Danny Ainge was not happy last summer.

After the Utah Jazz had been unceremoniously bounced from the playoffs in the first round, the front office was looking ahead at an offseason without any cap flexibility, with zero draft picks, and feeling like any window of success for the team had already been closed and locked.

“Yeah, this is gonna be fun. More draft picks, more money to spend — shopping spree. Yeah, this will be more fun, much more fun than last year.” — Jazz CEO Danny Ainge

The way Ainge puts it, he wasn’t having any fun.

It made for an offseason of wheeling and dealing out of necessity rather than out of desire. 

Trader Danny, as CEO of the Jazz, teamed up with general manager Justin Zanik to tear the Jazz down to the studs — first trading Rudy Gobert and Donovan Mitchell for huge hauls and adding more to the asset pile as the season continued. It gave the Jazz all the flexibility, cap room and draft picks that any basketball executive could ever dream of.

This is the kind of offseason that Ainge likes. This is the kind of offseason that puts a wide smile on Ainge’s face.

“Yeah, this is gonna be fun,” he said on Wednesday. “More draft picks, more money to spend — shopping spree. Yeah, this will be more fun, much more fun than last year.”

Not only are the Jazz going into this summer with three first-round draft picks in the 2023 draft (their own, Minnesota’s and Philadelphia’s), but they also have at least 12 other future first-rounders they could use to package in a trade; they’ll have somewhere between $30 million and $60 million in cap space, and they have a fun, talented core of players that are versatile and young.

The Jazz brass are waiting on four players — Jordan Clarkson, Talen Horton-Tucker, Rudy Gay and Damian Jones — to decide if they will opt into the final year of their contracts. Even if they all do and the Jazz were to keep Kelly Olynyk, Kris Dunn and Luka Samanic, who are all on partially guaranteed deals, the Jazz would only have 12 players under contract with seven expiring deals. There’s flexibility everywhere you look.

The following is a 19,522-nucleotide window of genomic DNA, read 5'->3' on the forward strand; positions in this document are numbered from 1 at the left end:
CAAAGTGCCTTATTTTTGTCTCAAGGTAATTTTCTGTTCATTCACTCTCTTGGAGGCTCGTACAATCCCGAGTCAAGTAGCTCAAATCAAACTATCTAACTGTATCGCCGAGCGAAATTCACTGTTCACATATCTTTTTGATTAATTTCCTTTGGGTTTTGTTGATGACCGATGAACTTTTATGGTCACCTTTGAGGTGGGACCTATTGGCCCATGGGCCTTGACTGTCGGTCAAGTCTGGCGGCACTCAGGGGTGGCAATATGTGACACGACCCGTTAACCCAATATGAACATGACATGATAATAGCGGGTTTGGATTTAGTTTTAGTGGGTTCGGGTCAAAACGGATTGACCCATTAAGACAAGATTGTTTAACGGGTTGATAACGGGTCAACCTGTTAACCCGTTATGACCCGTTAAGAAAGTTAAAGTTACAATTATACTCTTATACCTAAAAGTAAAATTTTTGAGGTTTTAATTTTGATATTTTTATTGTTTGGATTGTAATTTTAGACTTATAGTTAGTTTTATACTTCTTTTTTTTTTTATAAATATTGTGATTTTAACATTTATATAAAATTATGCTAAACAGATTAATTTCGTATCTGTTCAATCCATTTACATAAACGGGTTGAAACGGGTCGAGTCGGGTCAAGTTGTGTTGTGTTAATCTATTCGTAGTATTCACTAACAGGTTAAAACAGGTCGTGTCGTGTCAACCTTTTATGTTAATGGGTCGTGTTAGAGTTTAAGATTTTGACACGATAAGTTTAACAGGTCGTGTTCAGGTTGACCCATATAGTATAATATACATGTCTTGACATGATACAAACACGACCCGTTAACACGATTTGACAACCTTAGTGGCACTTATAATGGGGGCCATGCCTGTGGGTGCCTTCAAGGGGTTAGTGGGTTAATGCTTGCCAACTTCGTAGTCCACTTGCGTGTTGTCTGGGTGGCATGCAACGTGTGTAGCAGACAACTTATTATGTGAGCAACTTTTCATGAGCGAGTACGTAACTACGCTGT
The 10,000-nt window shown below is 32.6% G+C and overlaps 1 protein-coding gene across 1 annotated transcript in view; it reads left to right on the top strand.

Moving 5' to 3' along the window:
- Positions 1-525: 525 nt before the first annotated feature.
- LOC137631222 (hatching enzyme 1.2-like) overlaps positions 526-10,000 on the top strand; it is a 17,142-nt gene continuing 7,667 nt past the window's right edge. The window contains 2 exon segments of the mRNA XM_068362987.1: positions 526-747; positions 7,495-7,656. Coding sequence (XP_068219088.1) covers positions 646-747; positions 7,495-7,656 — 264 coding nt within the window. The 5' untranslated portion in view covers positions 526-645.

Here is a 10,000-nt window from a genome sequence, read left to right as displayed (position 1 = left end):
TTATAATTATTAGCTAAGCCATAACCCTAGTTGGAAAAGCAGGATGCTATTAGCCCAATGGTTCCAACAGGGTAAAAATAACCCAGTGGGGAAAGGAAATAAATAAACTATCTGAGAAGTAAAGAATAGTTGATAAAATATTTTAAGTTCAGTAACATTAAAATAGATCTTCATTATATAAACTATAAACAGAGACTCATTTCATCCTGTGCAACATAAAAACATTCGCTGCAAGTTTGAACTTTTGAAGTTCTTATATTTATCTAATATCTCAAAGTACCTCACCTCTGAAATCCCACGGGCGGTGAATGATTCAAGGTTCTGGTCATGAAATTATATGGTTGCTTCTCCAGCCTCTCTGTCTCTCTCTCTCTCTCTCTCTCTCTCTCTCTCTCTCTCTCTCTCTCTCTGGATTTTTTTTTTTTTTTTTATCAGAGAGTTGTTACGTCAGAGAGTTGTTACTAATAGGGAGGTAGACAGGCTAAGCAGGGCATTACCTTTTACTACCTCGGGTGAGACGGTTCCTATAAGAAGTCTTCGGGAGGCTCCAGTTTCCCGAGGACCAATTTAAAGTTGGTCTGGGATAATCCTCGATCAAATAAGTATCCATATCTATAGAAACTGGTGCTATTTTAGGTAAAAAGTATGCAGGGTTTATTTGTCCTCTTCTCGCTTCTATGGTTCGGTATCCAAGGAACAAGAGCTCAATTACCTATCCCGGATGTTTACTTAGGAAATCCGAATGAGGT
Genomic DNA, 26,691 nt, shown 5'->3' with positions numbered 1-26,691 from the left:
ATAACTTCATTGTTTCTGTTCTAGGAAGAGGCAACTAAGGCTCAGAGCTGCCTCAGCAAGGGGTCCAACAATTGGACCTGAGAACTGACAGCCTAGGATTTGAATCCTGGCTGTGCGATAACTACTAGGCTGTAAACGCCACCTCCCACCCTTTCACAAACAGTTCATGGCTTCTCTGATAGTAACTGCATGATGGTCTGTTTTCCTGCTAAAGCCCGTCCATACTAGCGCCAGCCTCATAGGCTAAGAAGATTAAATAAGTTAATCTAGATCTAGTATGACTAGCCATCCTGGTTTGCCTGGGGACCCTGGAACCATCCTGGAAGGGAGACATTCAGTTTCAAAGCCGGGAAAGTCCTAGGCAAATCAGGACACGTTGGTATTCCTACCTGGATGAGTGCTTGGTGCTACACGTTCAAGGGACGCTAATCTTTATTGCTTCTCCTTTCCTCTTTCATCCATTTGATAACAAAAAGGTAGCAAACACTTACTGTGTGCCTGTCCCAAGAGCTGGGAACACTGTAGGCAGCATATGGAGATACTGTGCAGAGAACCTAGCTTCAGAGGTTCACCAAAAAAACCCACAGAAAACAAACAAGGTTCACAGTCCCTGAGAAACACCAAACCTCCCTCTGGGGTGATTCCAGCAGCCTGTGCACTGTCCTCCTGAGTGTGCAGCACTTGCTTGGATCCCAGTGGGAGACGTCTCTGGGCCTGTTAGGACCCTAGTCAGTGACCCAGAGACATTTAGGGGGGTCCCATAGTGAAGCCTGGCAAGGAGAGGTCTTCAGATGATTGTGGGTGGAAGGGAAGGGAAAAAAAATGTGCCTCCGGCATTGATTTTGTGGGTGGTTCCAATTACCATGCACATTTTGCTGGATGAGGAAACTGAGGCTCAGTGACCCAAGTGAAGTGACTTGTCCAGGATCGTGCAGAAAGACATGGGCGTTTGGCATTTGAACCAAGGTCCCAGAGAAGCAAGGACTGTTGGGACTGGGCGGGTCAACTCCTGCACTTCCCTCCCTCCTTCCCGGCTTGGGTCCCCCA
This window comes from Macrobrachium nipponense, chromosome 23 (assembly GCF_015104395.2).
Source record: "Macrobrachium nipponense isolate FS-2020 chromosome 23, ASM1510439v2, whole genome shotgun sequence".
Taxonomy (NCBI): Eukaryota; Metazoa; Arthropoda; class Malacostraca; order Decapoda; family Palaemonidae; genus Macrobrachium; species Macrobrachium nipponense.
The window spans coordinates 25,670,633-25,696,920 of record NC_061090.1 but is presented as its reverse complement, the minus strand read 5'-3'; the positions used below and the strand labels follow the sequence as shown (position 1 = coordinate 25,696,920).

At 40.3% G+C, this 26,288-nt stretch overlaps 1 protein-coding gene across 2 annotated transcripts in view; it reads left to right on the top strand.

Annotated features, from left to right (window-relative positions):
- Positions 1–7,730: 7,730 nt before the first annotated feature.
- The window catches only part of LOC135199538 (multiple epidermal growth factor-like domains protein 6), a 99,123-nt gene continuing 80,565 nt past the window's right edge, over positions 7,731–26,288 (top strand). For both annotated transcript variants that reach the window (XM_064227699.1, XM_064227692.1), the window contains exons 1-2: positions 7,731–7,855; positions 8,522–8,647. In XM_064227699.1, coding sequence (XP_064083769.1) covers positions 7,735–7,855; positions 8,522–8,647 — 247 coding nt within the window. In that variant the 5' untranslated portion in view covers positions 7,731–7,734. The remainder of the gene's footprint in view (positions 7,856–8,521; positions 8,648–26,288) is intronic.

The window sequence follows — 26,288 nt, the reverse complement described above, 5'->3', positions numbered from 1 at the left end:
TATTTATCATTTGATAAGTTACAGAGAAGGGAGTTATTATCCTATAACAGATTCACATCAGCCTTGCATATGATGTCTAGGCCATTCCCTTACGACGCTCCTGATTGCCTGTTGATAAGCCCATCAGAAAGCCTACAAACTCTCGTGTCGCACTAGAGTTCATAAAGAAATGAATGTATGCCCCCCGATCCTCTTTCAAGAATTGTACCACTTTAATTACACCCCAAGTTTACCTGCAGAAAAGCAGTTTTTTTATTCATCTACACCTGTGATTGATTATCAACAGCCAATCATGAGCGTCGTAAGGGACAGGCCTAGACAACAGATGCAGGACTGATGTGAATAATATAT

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“With all the flexibility we have and the draft picks and all that, there could be a lot of change this summer,” Zanik said. “We just have more knowledge about what our team is this year. And that’s a credit to Will (Hardy) and the staff and the players … to go into this offseason knowing what we have and what we’re working with.”

What they know is that Lauri Markkanen is an All-Star and All-NBA-caliber player, that Walker Kessler can be a foundational piece, and they saw improvement in players like rookie Ochai Agbaji and Collin Sexton.

While people on the outside have been saying that the Jazz’s rebuild has been accelerated because of the success of the aforementioned players, Ainge and Zanik are not willing to overreact to minor successes in a single season.

Certainly they want to win and build a winning team, but they are not ready to say that this team will be ready to contend for a title next season and they would warn everyone else to temper expectations as well.

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“Walker had a good year,” Ainge said. “But he’s got a long way to go in his development. …He was able to come in and do what he did well, and I think that’s impressive, but I’m not sure that that all of a sudden makes us a great team. The development, from here on out, with Lauri and with Collin and with Walker and Ochai, there’s nothing guaranteed about them getting a lot better. They have to put in the work to do that.”

The Jazz of course expect the players to put in the work and they definitely are hoping that work yields more improvement and growth and helps them on their way to building a contending team, but they won’t solely rely on it.

That’s why all of the other financial and draft-related flexibility has the Jazz excited about the summer. They can pivot in multiple directions, they can be as patient as they want to be, they can be as aggressive as they want, and they’ll probably still have wiggle room.

“The possibilities are endless,” Zanik said.

And the countdown to the June 22 NBA draft has begun.

Utah Jazz general manager Justin Zanik speaks during an end-of-season press conference at the Zions Bank Basketball Campus in Salt Lake City on Wednesday, April 12, 2023. | Spenser Heaps, Deseret News